HELOC & Home Equity Loan Tax Deductions
There are many perks to being a homeowner. When you buy a home, for example, the down payment and monthly mortgage payments you make help to grow your equity.
Many people take advantage of their home equity by taking out either a home equity line of credit (HELOC) or home equity loan to help them pay for something they need or want. Because these loans use the equity in your home as collateral, they usually have lower interest rates than other borrowing options, like personal loans.
A significant benefit of HELOCs and home equity loans to consider is the tax deductions. It’s important to keep in mind that the tax code changes every year, and something that is tax-deductible this year may not be the next. Be sure to consult with a tax professional before taking any deductions.
Are Home Equity Loans Tax Deductible?
Home equity loans are popular financing options because they allow you to use the equity you have in your home as collateral. They often have lower interest rates than other loans.
The interest you pay on a home equity loan is tax-deductible, but there are some important limitations to consider. Interest on these loans used to be fully tax-deductible, but some changes were implemented with the passage of the Tax Cuts and Jobs Act (TCJA) in 2017.
According to the new rules, if you are married and file jointly, you can deduct up to $750,000 of home equity loan interest. If you are an individual filer, you are limited to $375,000. These limits won’t affect those who borrow relatively small amounts. For many borrowers, taking the standard deduction will be better than itemizing.
It’s important to point out that you can only take a home equity loan tax deduction if you are using the money you borrowed to purchase a home, build a home, or renovate your home. You would not be able to deduct the interest, for example, if you took out a home equity loan to pay for a wedding, consolidate debt, buy new appliances, or something else.
Another important thing to consider for home improvements is that you can only deduct the interest on your home equity loan if you are making “substantial renovations.” This means cosmetic upgrades like painting rooms or landscaping would not qualify. Repairs to maintain a home – such as fixing a leaky roof or HVAC system – would also not qualify.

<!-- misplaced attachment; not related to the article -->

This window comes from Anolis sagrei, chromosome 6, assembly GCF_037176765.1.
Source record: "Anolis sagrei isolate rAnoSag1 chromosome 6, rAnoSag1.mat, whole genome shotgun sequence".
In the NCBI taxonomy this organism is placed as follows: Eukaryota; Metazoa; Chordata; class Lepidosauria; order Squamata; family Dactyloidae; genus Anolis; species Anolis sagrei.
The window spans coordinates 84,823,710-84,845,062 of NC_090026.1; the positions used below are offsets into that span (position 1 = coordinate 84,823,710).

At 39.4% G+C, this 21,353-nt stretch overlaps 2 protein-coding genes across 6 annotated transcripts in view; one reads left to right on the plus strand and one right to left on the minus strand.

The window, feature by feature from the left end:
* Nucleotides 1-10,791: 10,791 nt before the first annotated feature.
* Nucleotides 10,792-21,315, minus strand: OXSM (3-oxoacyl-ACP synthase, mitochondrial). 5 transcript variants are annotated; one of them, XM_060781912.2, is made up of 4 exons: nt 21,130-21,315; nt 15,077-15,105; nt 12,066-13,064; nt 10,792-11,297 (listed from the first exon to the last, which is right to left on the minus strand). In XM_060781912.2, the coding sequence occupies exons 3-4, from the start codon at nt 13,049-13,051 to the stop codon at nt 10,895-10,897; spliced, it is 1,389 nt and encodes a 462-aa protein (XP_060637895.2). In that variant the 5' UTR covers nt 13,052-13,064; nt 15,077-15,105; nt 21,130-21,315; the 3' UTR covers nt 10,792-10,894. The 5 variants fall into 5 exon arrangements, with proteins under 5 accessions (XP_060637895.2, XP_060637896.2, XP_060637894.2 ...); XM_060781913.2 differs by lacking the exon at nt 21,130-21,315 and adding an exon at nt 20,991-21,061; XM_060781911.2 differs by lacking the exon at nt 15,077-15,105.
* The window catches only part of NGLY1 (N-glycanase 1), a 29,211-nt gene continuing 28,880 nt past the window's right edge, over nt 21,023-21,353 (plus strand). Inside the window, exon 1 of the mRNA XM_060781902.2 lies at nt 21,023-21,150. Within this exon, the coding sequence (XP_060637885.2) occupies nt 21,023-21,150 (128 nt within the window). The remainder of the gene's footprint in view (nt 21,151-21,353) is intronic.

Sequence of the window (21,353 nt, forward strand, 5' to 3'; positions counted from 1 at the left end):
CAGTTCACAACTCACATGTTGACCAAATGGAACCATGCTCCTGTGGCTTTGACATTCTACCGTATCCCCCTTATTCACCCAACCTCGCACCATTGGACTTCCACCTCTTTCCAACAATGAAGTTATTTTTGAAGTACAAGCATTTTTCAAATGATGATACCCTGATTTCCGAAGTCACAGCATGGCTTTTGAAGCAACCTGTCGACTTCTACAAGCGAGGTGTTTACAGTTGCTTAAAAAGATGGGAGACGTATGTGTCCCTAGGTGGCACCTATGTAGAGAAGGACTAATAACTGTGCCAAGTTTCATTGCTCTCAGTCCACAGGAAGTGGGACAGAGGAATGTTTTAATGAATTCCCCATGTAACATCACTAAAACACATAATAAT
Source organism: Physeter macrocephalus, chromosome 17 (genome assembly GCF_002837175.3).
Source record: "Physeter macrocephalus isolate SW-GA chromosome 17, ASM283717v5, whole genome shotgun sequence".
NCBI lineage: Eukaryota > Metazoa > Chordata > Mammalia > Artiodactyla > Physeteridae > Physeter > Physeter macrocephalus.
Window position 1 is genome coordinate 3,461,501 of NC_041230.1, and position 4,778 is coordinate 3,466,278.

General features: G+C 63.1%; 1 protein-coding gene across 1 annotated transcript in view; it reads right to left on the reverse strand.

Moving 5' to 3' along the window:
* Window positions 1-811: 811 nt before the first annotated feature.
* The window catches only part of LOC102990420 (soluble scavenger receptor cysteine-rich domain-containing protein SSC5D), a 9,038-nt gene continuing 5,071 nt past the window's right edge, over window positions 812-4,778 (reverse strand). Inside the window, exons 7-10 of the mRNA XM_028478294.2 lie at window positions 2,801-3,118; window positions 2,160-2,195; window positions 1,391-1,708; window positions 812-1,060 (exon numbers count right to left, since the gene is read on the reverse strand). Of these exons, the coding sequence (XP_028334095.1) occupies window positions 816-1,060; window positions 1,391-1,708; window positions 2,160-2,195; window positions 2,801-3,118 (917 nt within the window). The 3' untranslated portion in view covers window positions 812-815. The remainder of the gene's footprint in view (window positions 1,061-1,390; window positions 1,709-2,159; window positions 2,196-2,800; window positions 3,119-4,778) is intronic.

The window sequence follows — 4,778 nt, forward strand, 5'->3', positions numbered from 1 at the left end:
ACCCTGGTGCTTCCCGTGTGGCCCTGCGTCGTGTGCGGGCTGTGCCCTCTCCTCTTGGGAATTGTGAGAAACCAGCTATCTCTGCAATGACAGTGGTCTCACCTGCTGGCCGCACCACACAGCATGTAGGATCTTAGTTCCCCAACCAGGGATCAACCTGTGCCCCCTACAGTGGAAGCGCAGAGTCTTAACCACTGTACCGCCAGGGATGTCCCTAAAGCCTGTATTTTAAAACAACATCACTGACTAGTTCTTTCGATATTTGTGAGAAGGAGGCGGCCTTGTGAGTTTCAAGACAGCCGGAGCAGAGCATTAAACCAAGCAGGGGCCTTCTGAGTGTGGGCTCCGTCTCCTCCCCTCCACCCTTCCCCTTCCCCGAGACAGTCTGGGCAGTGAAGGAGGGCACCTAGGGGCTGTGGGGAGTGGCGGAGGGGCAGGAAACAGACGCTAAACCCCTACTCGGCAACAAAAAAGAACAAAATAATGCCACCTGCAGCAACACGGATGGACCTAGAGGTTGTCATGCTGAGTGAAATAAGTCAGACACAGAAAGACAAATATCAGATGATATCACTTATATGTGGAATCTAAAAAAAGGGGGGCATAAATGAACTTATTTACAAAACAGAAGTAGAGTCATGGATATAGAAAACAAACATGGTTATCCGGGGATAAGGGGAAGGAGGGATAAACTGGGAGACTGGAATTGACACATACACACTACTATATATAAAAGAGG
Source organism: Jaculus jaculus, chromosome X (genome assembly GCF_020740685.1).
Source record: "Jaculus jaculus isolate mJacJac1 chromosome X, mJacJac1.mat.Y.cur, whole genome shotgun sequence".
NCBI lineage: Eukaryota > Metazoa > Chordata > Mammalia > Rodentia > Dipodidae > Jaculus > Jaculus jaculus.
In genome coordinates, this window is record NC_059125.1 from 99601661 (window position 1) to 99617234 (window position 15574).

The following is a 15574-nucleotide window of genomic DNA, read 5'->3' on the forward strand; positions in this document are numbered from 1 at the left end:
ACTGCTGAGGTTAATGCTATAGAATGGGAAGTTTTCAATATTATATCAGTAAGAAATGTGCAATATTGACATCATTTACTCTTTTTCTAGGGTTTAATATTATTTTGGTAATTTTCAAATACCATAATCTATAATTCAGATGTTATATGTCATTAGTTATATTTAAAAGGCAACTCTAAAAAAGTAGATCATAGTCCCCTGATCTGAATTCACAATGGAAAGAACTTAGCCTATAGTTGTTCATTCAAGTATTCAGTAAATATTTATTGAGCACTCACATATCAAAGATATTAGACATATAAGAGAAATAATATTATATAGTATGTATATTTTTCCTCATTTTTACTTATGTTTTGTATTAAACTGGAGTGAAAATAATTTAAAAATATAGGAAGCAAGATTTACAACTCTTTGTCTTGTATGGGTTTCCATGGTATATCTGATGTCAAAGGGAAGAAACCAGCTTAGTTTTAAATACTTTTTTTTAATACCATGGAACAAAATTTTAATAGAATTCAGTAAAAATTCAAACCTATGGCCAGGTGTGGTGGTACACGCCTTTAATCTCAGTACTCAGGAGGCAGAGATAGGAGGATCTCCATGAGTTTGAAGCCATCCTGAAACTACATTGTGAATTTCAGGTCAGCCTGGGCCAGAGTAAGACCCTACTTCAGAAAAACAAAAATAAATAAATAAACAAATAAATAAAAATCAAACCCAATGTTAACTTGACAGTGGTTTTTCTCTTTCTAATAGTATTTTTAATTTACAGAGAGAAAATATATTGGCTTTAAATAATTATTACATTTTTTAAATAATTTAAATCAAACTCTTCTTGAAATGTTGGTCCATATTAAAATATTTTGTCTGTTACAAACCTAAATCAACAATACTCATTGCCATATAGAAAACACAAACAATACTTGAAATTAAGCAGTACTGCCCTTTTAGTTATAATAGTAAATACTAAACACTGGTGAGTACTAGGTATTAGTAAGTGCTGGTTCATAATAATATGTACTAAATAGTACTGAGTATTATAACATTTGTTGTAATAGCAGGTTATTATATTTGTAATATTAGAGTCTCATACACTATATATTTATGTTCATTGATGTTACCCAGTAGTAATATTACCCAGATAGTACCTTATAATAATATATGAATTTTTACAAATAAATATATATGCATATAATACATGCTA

Can You Deduct HELOC Interest?
A HELOC is another popular way to tap into the equity you have in your home. With these loans, you have a line of credit that you can draw from as needed.
If you need to periodically take out some money to pay for a home remodeling project, for example, a HELOC allows you to only borrow the money you need, when you need it. You can replenish your available credit by repaying the money you borrowed.
HELOCs also have variable interest rates. The rates must be variable because you can borrow at any time during the draw period, which may be up to 10 years. The rate must be current whether you are borrowing in your first year of the draw period or the tenth.
The IRS rules for a HELOC tax deduction are essentially the same as those for home equity loans. The amount of interest you can deduct is the same, and you must be using the money you borrow for the same purposes. The money must be used to either buy a home, build a home, or renovate your home.
Similar to the rules for home renovations with home equity loans, to deduct the interest on your taxes, you must use the money to make “substantial renovations.” Minor cosmetic upgrades and routine maintenance don’t qualify.
Is Home Equity Loan Interest Tax Deductible for Rental Property?
Rental property owners get to enjoy many benefits at tax time. Just a few things they can deduct include:
- The cost of repairs
- Landlord insurance
- Home office expenses
- Certain travel expenses
- Legal or professional services
Another perk of being a rental property owner is you can deduct the cost of the rental property itself over time. Commonly referred to as “depreciation” by accountants, you can deduct a portion of the property’s purchase price each year until the full amount has been written off.
Another expense that rental property owners can deduct from their taxes is home equity loan interest. Similar to deducting interest for personal residences, a home equity loan must be used to renovate the property. It can’t be used for routine maintenance or minor cosmetic improvements.
Examples of things that may qualify for interest deductions in a rental property include:
- Installing a new roof
- Paving a parking lot
- Remodeling older units
- Installing new flooring
- Installing new energy-efficient windows
The important distinction is that the money must be used to renovate instead of maintain. Installing a new roof, for example, is substantially different from repairing a leaky roof.
Home Equity Loans and HELOCs with TEG Federal Credit Union
If you have a home renovation project that you are ready to take on, TEG Federal Credit Union offers both home equity loans and HELOCs on primary residences, which are great borrowing options.
Our home equity loan has a fixed interest rate, and you may be able to borrow between $25,000 and $250,000. Repayment terms of up to 15 years are available. There are also no closing costs so you can concentrate on completing your project instead of having to worry about an extra expense.
Our HELOC has a variable rate, and credit lines of between $25,000 and $250,000 are available. The draw period may be up to 10 years, and the repayment period may be up to 15 years. Our HELOC also does not have any closing costs.
Check out the following link to learn more about our home equity loans and HELOCs and how to get started.